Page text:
Saturday, June 27, 2009
Genealogy and History: The Military Convoy comes to Wheaton
Hi all! I promised a genealogy entry and I found the perfect topic.
To celebrate the 90th anniversary of the Transcontinental Motor Convoy, a reenactment took place. One of the stops on the tour was practically on my doorstop, at the First Division Museum at Cantigny Park.
Different from the first and second tour, the convoy had vehicles from many wars, all the way up to Desert Storm.
What's that? You never heard of the first Transcontinental Motor Convoy from 1919 or the second in 1920?
Do you have any idea what they accomplished? Well, I didn't either. So I had grabbed a knowledgeable comrade (who's intending to get a Masters in military history), and started some research.
A photo from the original convoy. Source: http://arcweb.archives.gov/arc/arch_results_detail.jsp?&pg=27&si=0&st=b&rp=digital&nh=27
The first one was done to raise awareness of the state of the Lincoln Highway. The road was in such horrendous shape that they found bridges collapsing under the weight of the 81 military vehicles, and they barely got 60 miles per day!
At each stop, the convoy was greeted with barbecues, dances and very well received.
Most people agree the first convoy was a success in that they got a world record for the longest distance traveled by a motor convoy, public support for the military and repairing roads was higher than when they left.
The second convoy, done in 1920, was done to raise public support for a national highway system. It was a bit smaller, about 50 vehicles, and found issues with the Mississippi flooding, and impassable desert sands in the Southwest.
Its debated the effect the second one had - while the crew was again greeted with parties and press, they failed to garner support for a national highway bill (though a bill passed in 1921).
Longterm, these convoys did have an effect on the future of America. President Eisenhower, a rider on the first convoy, supported the Federal Aid Highway Act of 1956 (which created many of the highways we know and love today), partly because of his experiences with the first ride and even told some stories about it in his book, At Ease: Stories I Tell to Friends (Doubleday and Company, Inc., 1967).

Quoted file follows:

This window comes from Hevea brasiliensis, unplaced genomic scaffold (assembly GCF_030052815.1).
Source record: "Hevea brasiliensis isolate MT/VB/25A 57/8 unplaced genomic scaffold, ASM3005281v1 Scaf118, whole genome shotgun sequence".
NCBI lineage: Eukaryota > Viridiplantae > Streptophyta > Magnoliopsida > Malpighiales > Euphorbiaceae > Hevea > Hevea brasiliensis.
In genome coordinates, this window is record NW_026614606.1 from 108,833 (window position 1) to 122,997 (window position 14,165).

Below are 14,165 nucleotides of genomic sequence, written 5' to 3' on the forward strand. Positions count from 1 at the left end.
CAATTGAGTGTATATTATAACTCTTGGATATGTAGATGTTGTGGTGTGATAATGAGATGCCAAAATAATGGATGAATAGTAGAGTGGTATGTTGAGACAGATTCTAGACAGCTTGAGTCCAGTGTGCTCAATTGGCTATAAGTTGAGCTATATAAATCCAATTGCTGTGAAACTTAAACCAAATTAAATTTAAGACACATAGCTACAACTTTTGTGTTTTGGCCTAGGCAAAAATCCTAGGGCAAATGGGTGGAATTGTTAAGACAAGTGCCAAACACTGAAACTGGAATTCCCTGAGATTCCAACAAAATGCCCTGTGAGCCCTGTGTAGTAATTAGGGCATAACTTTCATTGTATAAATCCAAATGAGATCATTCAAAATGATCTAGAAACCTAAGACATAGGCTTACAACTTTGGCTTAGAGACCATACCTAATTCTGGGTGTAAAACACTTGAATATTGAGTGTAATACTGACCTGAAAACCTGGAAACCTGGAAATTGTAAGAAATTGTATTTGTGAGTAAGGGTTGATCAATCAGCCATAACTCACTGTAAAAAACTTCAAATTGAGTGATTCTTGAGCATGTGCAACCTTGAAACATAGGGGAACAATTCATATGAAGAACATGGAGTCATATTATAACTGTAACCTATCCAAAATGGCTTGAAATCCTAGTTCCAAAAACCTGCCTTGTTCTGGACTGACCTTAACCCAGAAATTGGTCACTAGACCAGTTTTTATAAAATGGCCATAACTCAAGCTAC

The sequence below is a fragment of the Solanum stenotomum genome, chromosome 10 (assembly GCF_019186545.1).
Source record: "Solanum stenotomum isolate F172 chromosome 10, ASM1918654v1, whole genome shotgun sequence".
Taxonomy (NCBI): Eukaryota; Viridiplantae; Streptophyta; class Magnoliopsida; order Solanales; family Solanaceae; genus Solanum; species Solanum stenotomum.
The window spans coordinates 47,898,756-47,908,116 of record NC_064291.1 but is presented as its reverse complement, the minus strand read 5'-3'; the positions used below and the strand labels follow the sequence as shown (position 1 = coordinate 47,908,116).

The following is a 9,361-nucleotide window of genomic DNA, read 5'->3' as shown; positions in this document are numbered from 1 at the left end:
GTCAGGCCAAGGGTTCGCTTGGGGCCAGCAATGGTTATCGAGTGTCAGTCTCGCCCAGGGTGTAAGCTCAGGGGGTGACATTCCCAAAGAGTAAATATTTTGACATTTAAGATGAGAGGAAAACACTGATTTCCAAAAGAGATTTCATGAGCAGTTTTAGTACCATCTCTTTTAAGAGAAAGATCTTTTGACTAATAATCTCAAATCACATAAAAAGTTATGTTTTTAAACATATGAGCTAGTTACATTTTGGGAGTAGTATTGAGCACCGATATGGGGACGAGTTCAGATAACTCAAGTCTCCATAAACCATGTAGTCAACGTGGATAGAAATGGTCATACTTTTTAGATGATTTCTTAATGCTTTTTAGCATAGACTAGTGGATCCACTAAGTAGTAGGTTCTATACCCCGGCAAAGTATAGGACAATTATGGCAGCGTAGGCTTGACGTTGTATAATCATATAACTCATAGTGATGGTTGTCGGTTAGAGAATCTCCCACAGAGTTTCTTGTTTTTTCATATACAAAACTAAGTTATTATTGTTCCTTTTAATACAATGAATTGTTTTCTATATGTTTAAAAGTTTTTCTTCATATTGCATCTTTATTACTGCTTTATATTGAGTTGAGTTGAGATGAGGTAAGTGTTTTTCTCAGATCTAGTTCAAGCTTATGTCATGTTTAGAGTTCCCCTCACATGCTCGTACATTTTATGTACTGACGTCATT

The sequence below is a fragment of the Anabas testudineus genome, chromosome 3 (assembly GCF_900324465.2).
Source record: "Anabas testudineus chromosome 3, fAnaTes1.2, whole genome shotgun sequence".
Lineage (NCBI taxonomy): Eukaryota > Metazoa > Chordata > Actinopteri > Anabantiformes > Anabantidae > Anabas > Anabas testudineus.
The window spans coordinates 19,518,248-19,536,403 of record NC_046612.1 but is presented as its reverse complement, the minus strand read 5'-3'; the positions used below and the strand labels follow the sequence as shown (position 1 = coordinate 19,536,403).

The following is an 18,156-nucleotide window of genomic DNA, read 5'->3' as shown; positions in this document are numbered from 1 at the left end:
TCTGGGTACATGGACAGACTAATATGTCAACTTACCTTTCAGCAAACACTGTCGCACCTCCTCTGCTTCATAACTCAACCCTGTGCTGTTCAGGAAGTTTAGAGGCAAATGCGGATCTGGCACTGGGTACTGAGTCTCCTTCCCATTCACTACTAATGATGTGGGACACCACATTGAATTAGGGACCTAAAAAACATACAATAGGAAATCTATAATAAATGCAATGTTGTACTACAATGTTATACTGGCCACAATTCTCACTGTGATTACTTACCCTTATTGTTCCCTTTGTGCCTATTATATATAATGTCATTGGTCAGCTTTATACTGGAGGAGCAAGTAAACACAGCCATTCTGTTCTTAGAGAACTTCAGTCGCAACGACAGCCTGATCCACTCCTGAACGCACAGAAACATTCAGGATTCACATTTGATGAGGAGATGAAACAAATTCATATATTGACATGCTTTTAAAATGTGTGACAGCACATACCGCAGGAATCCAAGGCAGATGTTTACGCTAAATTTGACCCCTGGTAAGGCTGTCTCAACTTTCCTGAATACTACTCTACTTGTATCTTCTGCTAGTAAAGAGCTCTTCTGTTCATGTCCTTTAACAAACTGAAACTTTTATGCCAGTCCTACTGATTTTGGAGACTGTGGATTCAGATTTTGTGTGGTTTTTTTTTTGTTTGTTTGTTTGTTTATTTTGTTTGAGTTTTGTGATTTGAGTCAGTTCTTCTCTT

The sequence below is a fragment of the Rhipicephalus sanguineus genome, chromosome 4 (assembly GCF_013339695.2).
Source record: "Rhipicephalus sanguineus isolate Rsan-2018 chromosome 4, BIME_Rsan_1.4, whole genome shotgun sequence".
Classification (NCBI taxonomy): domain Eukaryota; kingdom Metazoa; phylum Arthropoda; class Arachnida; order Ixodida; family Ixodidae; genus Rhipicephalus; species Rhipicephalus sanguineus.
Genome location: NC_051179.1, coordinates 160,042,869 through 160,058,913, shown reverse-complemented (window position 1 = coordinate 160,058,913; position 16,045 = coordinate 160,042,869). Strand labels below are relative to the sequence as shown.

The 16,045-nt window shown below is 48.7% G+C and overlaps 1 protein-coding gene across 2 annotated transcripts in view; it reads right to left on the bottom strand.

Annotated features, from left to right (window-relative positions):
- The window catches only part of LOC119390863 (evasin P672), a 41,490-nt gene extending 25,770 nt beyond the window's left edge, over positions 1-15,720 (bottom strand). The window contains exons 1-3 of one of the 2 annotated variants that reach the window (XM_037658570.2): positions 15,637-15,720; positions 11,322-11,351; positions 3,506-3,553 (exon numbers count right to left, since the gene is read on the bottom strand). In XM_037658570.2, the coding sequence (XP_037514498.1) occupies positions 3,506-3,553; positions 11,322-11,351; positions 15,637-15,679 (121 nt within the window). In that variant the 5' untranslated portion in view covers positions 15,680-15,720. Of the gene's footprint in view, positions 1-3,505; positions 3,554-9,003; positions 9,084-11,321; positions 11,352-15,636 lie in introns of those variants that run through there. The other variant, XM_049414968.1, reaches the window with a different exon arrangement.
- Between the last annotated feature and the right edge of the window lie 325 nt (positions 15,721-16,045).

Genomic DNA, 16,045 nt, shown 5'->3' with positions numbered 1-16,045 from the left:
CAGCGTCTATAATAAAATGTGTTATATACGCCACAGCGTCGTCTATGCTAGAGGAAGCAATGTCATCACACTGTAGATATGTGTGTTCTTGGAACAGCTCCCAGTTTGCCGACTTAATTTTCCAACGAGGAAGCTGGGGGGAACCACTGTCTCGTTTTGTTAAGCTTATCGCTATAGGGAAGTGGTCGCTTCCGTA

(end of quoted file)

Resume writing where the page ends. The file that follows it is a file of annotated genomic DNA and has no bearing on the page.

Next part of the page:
This new convoy, as we were told, has more than a single purpose -
1. To celebrate the anniversary of the 1st convoy
2. To celebrate the 200th anniversary of President Lincoln
3. To celebrate the fine work of the US military.
In all, I think that it succeeded. They visited Cantigny on the same weekend as the Fine Art Fair, and seemed to have quite a few visitors. Many were little kids who hadn't seen anything like that before.
Anyway, getting back to the genealogy of the convoy...
1. Learn more about it. NARA has a section on their website under "America on the Move".
2. Search the newspapers for the local community. ALL of them would have covered this, as it was a big deal when the convoy came to town.
For example, the Fort Wayne Gazette from Fort Wayne, Indiana on July 19, 1919 discussed the aspect of H. S. Firestone donating vehicles, and the Reno Evening Gazette from Reno, Nevada on September 6, 1919 discussed statements by Lieutenant Colonel C.W. McClure, the leader of the convoy, and the efforts of Captain J.H. Murphy, who was in charge of recruiting.
An article from the conclusion of the trip on September 7, 1919 in the Oakland Tribune, gives a list of official observers from the trip. You never know what you might find!
I suggest if you try Ancestry.com, to search 1919 for keywords "Transcontinental Motor Convoy" and see what happens.
3. The Eisenhower Library has quite a few records about his time in the convoy.
4. Check out more about the new convoy at the MVPA website.
This video was taken by the MVPA as the convoy was going through Iowa.
Ancestry.com - Copies of the Reno Evening Gazette, Oakland Tribune, and Fort Wayne Gazette.